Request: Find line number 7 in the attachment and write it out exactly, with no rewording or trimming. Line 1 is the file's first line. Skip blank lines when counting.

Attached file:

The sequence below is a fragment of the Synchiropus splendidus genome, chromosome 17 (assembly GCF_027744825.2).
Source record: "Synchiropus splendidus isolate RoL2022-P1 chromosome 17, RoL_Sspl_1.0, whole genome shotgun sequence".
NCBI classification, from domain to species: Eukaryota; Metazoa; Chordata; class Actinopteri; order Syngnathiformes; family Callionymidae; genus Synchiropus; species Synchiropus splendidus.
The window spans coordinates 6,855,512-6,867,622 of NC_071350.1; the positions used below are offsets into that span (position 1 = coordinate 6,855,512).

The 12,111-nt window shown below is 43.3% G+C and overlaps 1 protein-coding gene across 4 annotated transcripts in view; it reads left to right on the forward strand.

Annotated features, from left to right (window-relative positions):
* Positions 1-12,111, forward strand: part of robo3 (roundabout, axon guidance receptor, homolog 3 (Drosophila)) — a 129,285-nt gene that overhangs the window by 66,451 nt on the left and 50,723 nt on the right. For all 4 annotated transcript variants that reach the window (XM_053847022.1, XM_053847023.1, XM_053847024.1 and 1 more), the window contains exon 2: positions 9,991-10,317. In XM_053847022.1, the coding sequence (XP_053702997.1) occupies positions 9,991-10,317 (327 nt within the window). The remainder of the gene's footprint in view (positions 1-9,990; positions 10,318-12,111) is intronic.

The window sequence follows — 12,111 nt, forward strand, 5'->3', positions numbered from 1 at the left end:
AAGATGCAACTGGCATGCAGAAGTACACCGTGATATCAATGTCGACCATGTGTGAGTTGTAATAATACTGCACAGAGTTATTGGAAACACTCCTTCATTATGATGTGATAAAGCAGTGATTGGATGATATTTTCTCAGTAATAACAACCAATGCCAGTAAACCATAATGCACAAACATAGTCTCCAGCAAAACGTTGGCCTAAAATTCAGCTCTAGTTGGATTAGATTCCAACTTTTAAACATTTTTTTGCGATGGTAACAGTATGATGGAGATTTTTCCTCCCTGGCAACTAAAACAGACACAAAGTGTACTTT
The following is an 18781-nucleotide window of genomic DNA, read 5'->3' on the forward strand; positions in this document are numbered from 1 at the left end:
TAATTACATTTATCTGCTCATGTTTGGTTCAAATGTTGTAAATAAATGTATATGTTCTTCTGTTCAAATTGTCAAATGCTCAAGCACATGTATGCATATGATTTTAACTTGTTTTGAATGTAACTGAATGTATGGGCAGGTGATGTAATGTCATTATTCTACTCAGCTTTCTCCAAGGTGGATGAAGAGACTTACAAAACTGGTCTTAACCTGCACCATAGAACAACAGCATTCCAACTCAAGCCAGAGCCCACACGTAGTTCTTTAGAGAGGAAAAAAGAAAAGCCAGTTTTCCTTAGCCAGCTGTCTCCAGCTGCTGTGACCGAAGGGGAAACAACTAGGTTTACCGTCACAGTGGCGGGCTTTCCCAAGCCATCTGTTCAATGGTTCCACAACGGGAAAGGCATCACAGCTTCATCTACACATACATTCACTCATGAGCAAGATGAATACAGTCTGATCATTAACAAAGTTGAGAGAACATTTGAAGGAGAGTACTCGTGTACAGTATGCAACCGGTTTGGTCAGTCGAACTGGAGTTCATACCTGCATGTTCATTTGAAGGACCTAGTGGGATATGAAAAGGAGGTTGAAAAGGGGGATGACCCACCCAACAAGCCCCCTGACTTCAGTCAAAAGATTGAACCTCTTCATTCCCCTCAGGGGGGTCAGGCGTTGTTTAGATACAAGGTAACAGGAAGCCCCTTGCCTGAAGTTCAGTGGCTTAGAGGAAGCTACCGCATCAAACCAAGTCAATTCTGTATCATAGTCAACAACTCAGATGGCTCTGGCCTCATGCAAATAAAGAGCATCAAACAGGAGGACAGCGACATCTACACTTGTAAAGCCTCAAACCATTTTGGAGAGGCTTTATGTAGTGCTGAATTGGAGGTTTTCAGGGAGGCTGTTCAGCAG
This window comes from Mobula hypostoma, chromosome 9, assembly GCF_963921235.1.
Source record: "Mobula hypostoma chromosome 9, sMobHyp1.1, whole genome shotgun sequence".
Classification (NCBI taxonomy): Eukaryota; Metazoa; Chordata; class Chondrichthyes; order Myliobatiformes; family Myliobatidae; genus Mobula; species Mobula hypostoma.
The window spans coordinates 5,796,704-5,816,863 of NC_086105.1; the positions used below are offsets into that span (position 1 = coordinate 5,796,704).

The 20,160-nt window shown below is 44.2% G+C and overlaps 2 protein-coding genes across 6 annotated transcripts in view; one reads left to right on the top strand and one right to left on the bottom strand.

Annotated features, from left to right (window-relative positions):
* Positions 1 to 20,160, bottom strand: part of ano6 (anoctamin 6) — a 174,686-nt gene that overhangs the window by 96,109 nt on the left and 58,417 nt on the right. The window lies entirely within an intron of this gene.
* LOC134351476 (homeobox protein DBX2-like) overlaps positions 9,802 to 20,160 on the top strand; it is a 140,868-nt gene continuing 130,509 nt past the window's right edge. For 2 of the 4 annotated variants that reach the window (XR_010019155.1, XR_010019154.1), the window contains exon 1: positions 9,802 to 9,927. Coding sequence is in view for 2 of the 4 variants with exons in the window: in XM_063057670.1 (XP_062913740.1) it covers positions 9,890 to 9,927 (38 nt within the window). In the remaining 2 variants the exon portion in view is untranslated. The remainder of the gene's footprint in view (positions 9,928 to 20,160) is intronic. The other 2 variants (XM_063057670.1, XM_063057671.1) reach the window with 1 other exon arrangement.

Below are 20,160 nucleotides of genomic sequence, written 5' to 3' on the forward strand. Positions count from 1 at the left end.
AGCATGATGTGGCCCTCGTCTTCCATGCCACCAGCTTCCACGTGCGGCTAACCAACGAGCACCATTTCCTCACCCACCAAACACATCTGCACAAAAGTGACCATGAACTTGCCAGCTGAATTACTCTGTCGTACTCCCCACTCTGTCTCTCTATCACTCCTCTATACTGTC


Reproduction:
* Positions 1-12,111, forward strand: part of robo3 (roundabout, axon guidance receptor, homolog 3 (Drosophila)) — a 129,285-nt gene that overhangs the window by 66,451 nt on the left and 50,723 nt on the right. For all 4 annotated transcript variants that reach the window (XM_053847022.1, XM_053847023.1, XM_053847024.1 and 1 more), the window contains exon 2: positions 9,991-10,317. In XM_053847022.1, the coding sequence (XP_053702997.1) occupies positions 9,991-10,317 (327 nt within the window). The remainder of the gene's footprint in view (positions 1-9,990; positions 10,318-12,111) is intronic.